Reflections on Day 1

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Today was my first real day on this trip. I arrived at my hotel at 8:45 PM Thursday, Beijing time after departing on a 4:10 PM direct flight from Boston on Wednesday. I met our hosts, Ivy International and my fellow educators on this trip. After a brief (but delicious meal), I crashed so that I would be fully rested for one of two major sightseeing days on this trip – Beijing, one of the world’s great capital cities. Our hosts selected three major landmarks—Tiananmen Square, the Forbidden City, and the Great Wall. I will never forget this day.

Nothing prepares you for the scale of these landmarks. Tiananmen Square is the largest public plaza in the world and I don’t know if anything even comes close. On a reasonably mild (and for Beijing, blue-sky) January day the Square you could appreciate its vast size. The Square contains the Great Hall of the People, the Chinese Parliament building, which, apparently contains banquet halls that anyone can rent out for special events. Not pictured in any of my photographs are the soldiers who patrol the square in military precision—it’s illegal to take pictures of the soldiers. One feels bad for them because many of these young men are on sentry duty and they must stand motionless at attention for long periods of time while the wind sweeps through the vast open space.

From the Square, we crossed into the Forbidden City, passing by the imposing one-ton portrait of Mao and into the Forbidden City, the home of the Chinese emperors from the early 15th century. It took 13 years to construct the palace complex and the Ming emperors employed over 100,000 artisans to work on the intricate bronze and wood carving. Basically, each building became more breathtaking than the next.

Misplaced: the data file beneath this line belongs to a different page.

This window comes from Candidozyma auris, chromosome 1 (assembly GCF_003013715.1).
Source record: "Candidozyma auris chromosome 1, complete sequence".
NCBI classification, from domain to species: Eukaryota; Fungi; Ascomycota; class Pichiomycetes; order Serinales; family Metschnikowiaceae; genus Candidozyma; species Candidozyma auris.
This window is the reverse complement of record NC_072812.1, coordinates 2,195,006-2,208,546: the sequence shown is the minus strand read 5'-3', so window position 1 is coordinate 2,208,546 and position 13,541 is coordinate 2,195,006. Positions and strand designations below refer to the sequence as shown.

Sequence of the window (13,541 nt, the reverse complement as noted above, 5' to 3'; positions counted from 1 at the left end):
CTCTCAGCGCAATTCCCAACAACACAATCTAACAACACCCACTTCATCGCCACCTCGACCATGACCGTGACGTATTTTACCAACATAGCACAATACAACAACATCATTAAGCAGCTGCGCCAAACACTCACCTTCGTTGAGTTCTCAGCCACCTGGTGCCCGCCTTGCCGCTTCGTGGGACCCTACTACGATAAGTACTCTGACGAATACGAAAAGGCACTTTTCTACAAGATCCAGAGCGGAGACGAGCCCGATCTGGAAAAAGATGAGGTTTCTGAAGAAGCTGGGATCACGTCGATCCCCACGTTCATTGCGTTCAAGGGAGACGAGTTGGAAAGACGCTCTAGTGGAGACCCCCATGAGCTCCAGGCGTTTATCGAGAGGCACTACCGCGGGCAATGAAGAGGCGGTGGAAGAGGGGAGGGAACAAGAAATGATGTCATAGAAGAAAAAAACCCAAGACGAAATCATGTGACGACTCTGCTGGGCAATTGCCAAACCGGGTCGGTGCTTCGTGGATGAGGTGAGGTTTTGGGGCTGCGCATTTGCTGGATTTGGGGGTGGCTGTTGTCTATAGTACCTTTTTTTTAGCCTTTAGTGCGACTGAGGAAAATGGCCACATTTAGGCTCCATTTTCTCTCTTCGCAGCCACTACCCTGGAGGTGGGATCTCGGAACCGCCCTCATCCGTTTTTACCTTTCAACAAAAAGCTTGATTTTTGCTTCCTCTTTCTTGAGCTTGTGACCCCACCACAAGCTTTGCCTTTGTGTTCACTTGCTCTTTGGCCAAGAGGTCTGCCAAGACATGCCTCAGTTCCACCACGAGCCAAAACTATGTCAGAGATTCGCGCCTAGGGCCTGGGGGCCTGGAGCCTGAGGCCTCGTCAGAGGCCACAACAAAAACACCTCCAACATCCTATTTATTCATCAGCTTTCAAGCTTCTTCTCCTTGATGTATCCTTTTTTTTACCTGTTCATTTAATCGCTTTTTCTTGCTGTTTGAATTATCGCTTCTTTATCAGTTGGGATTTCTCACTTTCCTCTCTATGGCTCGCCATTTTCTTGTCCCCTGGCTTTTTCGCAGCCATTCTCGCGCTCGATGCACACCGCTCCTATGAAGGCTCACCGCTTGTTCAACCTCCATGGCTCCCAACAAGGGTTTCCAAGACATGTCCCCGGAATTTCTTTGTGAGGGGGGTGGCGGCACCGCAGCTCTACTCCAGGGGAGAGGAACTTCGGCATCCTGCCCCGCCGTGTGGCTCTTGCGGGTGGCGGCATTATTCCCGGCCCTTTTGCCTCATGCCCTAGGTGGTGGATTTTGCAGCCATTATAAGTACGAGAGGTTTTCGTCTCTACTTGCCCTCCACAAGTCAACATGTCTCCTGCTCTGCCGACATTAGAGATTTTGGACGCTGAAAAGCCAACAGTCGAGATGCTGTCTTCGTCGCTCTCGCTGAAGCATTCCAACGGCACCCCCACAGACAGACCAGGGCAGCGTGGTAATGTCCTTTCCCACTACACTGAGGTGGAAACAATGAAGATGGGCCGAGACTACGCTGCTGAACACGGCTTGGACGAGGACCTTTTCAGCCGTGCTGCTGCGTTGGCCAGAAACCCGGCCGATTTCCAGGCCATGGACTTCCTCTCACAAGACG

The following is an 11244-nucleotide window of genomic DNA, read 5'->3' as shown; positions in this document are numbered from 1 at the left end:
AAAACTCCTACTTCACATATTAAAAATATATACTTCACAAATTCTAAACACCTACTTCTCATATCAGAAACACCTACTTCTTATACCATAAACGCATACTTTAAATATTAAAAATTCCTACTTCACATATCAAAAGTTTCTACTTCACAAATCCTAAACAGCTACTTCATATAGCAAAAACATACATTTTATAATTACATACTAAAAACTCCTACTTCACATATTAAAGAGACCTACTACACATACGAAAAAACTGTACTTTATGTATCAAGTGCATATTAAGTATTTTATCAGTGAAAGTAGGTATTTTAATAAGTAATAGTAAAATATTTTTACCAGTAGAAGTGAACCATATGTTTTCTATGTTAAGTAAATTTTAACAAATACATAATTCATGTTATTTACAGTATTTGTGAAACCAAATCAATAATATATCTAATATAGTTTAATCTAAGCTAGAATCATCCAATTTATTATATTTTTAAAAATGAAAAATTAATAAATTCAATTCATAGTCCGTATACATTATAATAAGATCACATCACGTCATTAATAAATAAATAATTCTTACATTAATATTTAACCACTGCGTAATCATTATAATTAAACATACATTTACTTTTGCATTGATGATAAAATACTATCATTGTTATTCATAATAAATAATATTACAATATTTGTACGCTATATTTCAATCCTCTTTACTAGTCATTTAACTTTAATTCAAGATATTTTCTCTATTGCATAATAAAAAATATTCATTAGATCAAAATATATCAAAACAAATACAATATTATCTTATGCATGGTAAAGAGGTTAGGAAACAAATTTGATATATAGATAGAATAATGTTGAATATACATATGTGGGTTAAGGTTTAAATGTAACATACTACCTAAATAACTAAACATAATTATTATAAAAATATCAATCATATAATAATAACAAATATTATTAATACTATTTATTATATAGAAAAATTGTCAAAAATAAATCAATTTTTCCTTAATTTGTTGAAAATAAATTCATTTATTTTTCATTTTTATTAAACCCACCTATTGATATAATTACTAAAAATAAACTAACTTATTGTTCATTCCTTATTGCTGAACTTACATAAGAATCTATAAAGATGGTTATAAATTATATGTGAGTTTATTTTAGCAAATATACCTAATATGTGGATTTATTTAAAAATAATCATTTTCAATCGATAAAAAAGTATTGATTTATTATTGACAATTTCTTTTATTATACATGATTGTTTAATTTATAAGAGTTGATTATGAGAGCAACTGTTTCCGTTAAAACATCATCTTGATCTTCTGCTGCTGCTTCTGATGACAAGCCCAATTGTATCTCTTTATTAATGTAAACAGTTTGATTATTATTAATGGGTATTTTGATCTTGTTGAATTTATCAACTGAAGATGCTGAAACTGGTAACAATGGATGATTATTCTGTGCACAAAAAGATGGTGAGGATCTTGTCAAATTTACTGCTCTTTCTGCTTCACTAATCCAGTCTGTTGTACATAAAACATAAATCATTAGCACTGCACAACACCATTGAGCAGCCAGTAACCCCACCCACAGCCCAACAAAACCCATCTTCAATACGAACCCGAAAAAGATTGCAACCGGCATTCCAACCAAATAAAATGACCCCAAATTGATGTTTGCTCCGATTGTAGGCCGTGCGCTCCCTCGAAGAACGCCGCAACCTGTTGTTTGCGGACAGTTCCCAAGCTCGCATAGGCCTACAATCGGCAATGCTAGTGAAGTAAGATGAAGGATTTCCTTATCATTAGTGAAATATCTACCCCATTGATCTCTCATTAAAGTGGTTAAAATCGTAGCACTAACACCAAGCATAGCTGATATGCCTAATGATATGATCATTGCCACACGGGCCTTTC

After a busy morning in Beijing, we settled down to a lunch of Hunan delicacies (including a light Chinese meatball covered in rice—amazing). From there, we made the hour drive to the Great Wall. We spent about an hour climbing the wall that really seems to extend forever. The climbing was a little challenging as the step pathway is very uneven with some stairs quite steep. The panoramas were worth every step.

About halfway into our climb, I ran into a group wearing a Rutgers sweatshirt. I introduced myself as originally being from New Jersey. It turned out we were from the same town of Clifton. Randomly on the Great Wall of China, two perfect strangers who grew up about 10 minutes from each other met. The magic of travel.

All of that hiking meant that we had earned our dinner, another feast of local specialties, which starred soup dumplings. While soup dumplings have become trendy over the past few years in the States, they were nothing compared to the real thing in Beijing. After dinner, we concluded the day doing haggling in Beijing’s famous Silk Market, where the game is to negotiate. I inquired about the price of a couple “Lacoste” polo shirts. What an experience! He started asking for 485 yuan, then dropped to 250, then 150, then asked me to name my price as he tried to prevent me from leaving the shop. For pricing, 100 yuan is roughly 16 dollars. I did not purchase the shirts (they were too-much a knock-off), but I could not help but chuckle at how fast the price went down.

Tomorrow, we’ll start the real work of meeting potential international students. It’s a full day, from 10:30 AM to 5 PM and then it’s off to Qingdao in the evening. Perhaps I’ll find some future Bishops. But after one day in Beijing, I want to come back to see more.